- The requirement for whistleblowing disclosures to be made in good faith has been removed. However, Employment Tribunals will have the power to reduce any compensation by up to 25% where a disclosure is not made in good faith.
- The definition of a worker has been extended.
- Unfair dismissal:
The Government has the power to change the compensatory award in unfair dismissal claims to between 1 and 3 times the national median earnings or 52 weeks’ pay, whichever is the lower. When (or whether) any such limit will actually be applied is not yet confirmed, but it is expected in summer 2013.
- Unfair dismissal:
An employee who is dismissed for a reason related to their political opinion or affiliation does not require any period of service to bring a claim for unfair dismissal. Please see our article on the case that sparked this change here.
- Employment Appeal Tribunal:
Judges in the Employment Appeal Tribunal can sit alone on appeals. This follows on from a reform put into practice in 2012 whereby Employment Tribunal judges can sit alone in unfair dismissal cases.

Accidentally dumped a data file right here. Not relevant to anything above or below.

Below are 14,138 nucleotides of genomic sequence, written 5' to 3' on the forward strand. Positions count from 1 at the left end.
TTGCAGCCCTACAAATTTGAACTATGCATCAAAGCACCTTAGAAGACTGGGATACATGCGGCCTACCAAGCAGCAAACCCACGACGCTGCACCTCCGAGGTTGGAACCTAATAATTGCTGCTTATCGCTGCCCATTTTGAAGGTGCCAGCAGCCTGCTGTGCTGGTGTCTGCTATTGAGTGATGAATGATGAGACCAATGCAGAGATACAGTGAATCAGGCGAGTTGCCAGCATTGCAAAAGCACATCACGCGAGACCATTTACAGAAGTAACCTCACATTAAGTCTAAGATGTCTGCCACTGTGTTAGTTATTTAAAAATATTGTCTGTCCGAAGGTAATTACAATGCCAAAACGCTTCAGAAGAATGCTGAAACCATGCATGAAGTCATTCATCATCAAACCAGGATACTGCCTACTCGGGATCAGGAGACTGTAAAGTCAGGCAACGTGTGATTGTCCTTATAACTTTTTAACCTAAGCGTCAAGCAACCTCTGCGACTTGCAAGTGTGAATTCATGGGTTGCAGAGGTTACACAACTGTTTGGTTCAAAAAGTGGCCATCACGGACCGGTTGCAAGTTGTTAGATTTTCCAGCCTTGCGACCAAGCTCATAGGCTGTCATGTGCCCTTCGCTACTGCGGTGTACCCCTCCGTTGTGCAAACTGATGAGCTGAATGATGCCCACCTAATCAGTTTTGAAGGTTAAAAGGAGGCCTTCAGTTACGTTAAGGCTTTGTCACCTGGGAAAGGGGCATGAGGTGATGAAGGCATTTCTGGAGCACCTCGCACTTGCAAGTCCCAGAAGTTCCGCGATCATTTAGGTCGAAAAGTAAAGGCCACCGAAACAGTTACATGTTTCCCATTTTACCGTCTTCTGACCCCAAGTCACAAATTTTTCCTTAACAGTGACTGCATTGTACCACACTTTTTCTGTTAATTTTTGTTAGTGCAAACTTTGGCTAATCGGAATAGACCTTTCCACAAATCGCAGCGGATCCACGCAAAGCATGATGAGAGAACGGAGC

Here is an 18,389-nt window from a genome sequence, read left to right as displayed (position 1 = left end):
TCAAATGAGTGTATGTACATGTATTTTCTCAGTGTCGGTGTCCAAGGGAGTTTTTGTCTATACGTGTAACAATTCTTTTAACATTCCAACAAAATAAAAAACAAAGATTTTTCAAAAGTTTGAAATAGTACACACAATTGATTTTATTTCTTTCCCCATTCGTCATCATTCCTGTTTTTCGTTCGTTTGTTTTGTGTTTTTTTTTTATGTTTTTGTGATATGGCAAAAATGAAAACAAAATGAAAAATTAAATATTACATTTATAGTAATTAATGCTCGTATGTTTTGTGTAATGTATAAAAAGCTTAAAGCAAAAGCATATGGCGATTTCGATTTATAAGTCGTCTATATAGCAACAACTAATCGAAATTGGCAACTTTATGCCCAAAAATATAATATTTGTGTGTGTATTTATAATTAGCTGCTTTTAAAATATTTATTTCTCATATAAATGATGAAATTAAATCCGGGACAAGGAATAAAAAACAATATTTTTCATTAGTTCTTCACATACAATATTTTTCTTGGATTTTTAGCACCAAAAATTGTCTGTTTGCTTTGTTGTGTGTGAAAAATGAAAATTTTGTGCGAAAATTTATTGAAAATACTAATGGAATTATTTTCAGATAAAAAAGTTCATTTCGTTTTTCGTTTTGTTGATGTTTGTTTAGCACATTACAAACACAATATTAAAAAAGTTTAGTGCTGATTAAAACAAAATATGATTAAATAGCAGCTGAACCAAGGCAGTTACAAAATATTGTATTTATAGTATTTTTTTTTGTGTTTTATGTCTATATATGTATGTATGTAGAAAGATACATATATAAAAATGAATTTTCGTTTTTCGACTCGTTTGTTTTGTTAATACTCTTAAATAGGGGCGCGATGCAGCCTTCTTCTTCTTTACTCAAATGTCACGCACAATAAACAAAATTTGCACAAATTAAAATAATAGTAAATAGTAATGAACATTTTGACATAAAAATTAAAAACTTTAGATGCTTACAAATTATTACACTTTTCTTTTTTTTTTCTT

29 July 2013
- Claimants will have to pay fees to issue a claim in the Employment Tribunals. The Ministry of Justice has released a press release on the introduction of fees which can be found here. Our article on the original proposals to introduce fees can be found here.
- The new Employment Tribunal rules will apply. For those who want to know more, you can see our previous article here.
- ‘Compromise agreements’ are to be renamed ‘Settlement agreements’. Employers and employees will be allowed to enter into certain confidential discussions about termination of employment, which will not be admissible in “ordinary” unfair dismissal claims. Acas has also produced a Code of Practice on Settlement Agreements. Please see our article on settlement agreements here.
- Employers may be vicariously liable for any of their staff who victimise whistleblowers. However, employers will have a defence if they took reasonable steps to prevent this from happening. Our article about this change (and others) can be found here.
1 September 2013
- Legislation to allow employee shareholders (employees who exchange some of their employment rights for shares) comes into force – see our article on the details here.
1 October 2013
Removal of the third party harassment provisions in the Equality Act 2010 – see out article on this change here.
- Changes to the Transfer of Undertakings (Protection of Employment) Regulations 2006 (TUPE):
- No requirements for Employee Liability Information to be given by transferor to transferee (but must provide reasonable information).
- Easier to change and harmonise terms of employment after transfer.
- Specifying a time period when changes to collective agreements cannot be made after a transfer (possibly one year) to bring us in line with the EU Acquired Rights Directive.
Our article on the changes can be found here.